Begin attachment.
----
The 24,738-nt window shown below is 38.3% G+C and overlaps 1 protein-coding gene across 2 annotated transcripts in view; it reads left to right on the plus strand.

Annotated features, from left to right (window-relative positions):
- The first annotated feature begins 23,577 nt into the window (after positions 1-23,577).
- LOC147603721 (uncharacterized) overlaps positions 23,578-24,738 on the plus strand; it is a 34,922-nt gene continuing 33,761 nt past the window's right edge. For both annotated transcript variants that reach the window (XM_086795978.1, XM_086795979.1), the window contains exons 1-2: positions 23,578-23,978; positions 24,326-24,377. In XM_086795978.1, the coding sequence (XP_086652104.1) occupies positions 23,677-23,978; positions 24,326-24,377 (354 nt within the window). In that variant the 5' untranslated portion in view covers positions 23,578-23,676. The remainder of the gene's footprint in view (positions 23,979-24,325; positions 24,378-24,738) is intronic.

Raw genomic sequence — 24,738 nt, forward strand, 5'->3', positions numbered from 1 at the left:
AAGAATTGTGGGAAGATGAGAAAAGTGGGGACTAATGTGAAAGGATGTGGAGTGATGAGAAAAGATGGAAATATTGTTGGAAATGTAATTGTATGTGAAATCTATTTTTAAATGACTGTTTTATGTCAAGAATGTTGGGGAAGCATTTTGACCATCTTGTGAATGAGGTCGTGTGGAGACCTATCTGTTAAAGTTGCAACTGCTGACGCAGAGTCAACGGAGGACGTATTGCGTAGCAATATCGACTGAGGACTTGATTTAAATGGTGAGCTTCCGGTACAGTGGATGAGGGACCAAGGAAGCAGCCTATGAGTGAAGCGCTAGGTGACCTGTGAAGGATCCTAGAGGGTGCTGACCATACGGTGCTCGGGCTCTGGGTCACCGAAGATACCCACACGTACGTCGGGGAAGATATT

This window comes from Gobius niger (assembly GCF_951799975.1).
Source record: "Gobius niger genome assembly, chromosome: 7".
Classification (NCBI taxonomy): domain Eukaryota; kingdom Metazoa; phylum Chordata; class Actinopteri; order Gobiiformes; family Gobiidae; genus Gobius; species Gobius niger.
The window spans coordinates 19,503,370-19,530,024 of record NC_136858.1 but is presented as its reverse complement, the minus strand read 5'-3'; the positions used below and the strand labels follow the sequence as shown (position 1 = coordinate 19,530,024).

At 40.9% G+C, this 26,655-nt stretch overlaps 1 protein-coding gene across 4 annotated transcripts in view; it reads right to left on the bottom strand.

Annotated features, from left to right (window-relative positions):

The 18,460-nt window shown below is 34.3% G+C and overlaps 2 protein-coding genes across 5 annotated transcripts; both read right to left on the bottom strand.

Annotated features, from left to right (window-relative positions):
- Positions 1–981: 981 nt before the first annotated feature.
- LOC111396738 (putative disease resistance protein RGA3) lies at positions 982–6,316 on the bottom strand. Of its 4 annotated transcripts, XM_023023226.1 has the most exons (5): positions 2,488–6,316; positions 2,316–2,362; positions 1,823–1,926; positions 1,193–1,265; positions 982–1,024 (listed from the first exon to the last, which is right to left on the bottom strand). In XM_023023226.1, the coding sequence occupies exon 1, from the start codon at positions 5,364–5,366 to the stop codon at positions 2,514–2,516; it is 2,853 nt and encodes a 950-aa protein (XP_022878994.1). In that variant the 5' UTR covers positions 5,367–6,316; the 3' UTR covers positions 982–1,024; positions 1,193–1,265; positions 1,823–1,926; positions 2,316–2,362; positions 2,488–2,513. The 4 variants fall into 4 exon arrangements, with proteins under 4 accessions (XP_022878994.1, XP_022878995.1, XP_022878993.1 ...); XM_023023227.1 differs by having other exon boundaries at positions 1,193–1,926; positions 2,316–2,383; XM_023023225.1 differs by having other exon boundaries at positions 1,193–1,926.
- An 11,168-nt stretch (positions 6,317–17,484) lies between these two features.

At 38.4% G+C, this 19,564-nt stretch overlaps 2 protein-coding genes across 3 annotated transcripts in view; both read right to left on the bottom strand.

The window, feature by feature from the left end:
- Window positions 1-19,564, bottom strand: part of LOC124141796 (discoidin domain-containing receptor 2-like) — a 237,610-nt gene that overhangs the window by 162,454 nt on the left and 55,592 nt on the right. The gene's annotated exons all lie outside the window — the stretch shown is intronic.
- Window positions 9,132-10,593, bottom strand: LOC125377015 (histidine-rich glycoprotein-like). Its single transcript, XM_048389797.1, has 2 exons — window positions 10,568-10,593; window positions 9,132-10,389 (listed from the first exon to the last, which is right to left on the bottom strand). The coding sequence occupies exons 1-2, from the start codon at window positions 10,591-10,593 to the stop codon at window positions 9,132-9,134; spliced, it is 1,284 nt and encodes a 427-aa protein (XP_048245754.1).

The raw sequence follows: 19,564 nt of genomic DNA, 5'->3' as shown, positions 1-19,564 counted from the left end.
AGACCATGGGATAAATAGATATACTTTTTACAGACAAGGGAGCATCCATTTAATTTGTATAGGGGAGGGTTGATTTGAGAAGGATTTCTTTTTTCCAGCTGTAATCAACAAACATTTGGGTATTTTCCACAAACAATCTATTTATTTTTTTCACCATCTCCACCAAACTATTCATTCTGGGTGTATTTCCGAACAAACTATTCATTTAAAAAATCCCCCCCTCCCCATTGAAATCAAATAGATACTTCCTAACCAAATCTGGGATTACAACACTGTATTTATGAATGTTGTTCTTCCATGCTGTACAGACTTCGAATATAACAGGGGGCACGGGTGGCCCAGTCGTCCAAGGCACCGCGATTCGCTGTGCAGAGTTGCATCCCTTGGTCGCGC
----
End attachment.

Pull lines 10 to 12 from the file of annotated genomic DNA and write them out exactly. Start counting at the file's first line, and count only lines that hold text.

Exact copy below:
The window spans coordinates 19,503,370-19,530,024 of record NC_136858.1 but is presented as its reverse complement, the minus strand read 5'-3'; the positions used below and the strand labels follow the sequence as shown (position 1 = coordinate 19,530,024).

At 40.9% G+C, this 26,655-nt stretch overlaps 1 protein-coding gene across 4 annotated transcripts in view; it reads right to left on the bottom strand.

Annotated features, from left to right (window-relative positions):